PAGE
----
What is COPD?
Chronic Obstructive Pulmonary Disease, also known as COPD, is classified as a group of progressive lung conditions or diseases and takes a long time to develop. The two conditions which fall into this group are chronic bronchitis and emphysema. Many diagnosed with COPD are also being treated for both of these conditions.
A lung disease, sufferers of COPD struggle with breathing, typically as a result of smoking or prolonged exposure to chemical irritants or fumes. Chronic bronchitis is a condition whereby the lining of the bronchial tubes (airways that carry air to the lungs) become inflamed and produce excess mucus, causing a narrowing or blockage.
Emphysema is characterised by damaged air sacs (alveoli) that have lost their stretch (normally air sacs are capable of inflating and deflating with breath). This means that a sufferer struggles with getting enough air in and out of the lungs, causing severe shortness of breath.
Once these types of conditions reach the stage of COPD, there’s very little you can do. Damage to the lungs can’t be reversed and the condition typically worsens over time.
Signs of COPD may initially be mild (coughing and shortness of breath), but progressively worsen where it becomes increasingly difficult to breathe. Flare-ups of severe symptoms are common as the disease reaches more advanced stages.
There is currently no cure for COPD, and if left untreated it can result in other worsening respiratory infections, including lung cancer and heart problems. Treatment will involve steps to curb the development of further damage and manage symptoms, as well as reduce the chance of complications. Treatment typically involves medications, oxygen therapy and even surgery.
What causes COPD?
The vast majority of diagnosed COPD individuals are smokers or former smokers. As such, cigarette (tobacco) smoking is one of the main underlying causes for the development of this condition, as well as chronic bronchitis and emphysema. Cigar smoke, second-hand smoke and pipe smoke, as well as long-term exposure to chemicals and fumes (such as burning fuel for cooking and heating) affecting normal lung function are also contributing culprits to COPD.
Long-term exposure to dust and air pollution can also significantly impair lung function, making a person more susceptible to COPD. Conditions such as asthma can also place a person at greater risk.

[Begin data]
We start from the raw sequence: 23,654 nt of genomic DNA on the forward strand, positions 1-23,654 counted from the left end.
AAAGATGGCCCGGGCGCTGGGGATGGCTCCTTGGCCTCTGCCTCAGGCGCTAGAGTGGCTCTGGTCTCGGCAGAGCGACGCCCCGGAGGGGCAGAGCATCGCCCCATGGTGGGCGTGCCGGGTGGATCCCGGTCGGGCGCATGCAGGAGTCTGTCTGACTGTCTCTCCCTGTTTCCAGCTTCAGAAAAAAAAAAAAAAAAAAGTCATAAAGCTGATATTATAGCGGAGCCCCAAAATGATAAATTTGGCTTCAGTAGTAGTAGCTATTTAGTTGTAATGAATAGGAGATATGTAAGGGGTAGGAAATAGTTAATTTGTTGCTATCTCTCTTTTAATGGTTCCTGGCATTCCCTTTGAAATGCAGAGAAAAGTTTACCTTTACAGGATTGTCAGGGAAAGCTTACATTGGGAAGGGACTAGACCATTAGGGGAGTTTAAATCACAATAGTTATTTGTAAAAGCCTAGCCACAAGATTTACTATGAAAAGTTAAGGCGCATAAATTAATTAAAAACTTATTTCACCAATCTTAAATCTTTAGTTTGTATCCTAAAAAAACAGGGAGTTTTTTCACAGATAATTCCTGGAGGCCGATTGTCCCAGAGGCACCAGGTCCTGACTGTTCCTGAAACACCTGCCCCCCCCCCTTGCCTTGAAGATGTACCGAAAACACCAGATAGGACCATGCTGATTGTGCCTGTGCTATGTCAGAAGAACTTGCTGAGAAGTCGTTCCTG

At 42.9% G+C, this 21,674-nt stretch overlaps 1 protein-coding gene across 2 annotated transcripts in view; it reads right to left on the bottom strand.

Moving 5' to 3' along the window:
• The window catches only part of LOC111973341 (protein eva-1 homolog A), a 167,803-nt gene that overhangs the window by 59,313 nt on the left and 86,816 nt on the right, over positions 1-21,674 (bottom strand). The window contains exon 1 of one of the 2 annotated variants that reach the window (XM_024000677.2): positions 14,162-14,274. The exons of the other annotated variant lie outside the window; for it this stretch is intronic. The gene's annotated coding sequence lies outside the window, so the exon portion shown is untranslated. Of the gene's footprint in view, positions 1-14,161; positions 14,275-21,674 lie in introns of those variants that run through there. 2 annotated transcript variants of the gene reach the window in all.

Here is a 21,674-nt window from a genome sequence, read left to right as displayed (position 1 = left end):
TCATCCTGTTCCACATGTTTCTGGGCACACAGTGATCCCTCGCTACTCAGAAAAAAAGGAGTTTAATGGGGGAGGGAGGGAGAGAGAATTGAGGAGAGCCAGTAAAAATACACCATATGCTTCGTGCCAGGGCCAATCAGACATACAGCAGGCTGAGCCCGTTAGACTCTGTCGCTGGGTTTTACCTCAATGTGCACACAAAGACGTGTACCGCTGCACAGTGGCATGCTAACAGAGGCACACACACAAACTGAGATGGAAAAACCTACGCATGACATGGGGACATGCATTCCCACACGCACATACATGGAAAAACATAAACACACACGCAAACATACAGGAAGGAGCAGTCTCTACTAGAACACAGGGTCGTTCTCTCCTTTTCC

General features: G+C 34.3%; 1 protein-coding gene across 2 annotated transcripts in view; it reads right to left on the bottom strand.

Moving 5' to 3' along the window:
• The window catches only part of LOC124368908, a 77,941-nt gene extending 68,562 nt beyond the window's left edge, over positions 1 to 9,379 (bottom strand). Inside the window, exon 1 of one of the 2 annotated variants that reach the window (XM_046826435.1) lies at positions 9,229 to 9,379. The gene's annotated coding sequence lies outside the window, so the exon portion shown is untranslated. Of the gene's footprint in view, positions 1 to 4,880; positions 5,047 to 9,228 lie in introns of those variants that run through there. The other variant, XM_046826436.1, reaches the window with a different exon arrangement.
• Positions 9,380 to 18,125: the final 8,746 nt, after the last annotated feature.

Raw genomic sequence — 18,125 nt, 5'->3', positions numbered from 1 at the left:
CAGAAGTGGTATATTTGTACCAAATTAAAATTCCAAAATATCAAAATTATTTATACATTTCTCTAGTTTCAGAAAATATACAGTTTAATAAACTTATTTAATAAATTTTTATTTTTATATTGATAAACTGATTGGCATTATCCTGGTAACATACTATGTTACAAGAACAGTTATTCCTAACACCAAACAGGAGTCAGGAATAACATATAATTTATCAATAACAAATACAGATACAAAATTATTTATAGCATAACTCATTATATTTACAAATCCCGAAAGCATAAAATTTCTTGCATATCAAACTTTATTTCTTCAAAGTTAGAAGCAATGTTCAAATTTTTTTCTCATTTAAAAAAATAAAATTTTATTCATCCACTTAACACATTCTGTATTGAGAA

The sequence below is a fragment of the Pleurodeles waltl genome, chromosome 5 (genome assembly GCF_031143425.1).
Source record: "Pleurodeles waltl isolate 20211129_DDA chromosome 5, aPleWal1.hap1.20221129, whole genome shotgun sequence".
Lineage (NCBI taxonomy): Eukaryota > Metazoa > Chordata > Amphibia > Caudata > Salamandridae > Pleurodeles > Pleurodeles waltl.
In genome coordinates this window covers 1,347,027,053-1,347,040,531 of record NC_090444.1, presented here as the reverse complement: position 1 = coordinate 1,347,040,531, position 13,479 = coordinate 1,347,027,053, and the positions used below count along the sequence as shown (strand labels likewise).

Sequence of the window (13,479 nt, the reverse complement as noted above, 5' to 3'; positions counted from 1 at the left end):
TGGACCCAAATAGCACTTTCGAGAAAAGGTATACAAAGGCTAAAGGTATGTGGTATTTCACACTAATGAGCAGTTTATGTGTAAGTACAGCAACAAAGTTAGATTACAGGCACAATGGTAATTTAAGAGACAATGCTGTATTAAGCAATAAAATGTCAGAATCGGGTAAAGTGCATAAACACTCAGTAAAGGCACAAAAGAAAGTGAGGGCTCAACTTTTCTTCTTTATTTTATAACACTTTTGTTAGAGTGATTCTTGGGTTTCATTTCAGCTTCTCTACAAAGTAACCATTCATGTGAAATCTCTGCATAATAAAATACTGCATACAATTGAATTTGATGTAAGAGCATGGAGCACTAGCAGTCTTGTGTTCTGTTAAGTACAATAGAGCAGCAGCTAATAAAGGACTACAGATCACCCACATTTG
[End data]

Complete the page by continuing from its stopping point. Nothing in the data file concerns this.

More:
Genetics can play a role whereby a deficiency in AAt / alpha-1-antitrypsin (a protein) can eventually cause deterioration of the lungs, and also affect normal liver function. AAt is produced in the liver and secreted into the bloodstream. This protein helps to protect the normal function of the lungs. As a cause, this is fairly rare.
The condition takes a long time to develop and typically sees individuals well into their middle age (40 years and older) being diagnosed. A person’s airways become severely irritated and the natural stretchy fibres in the lungs progressively become destroyed.
Lung function and COPD
How do the lungs normally function?
When air is inhaled, it travels down the trachea (windpipe) and passes through the bronchi (two large tubes) into the lungs. The tubes are much like the branches of a tree and divide several times into smaller ones, known as bronchioles. These end in clusters of small alveoli (air sacs).
The air sacs contain tiny capillaries (blood vessels) within their walls. As we breathe (inhale), air passes into these capillaries and enters the bloodstream. The air sacs process out carbon dioxide (a waste product of metabolism) through exhaling (breathing out).
How does COPD affect the lungs?
The bronchial tubes and air sacs are naturally elastic and function in such a way that allows inflation and deflation as air is inhaled, processed and exhaled. COPD progressively destroys the natural flow of this function. Elasticity is lost and both the tubes and air sacs begin to over-expand. When this happens, air becomes trapped in the lungs, making it difficult for a person to breathe when they try to exhale.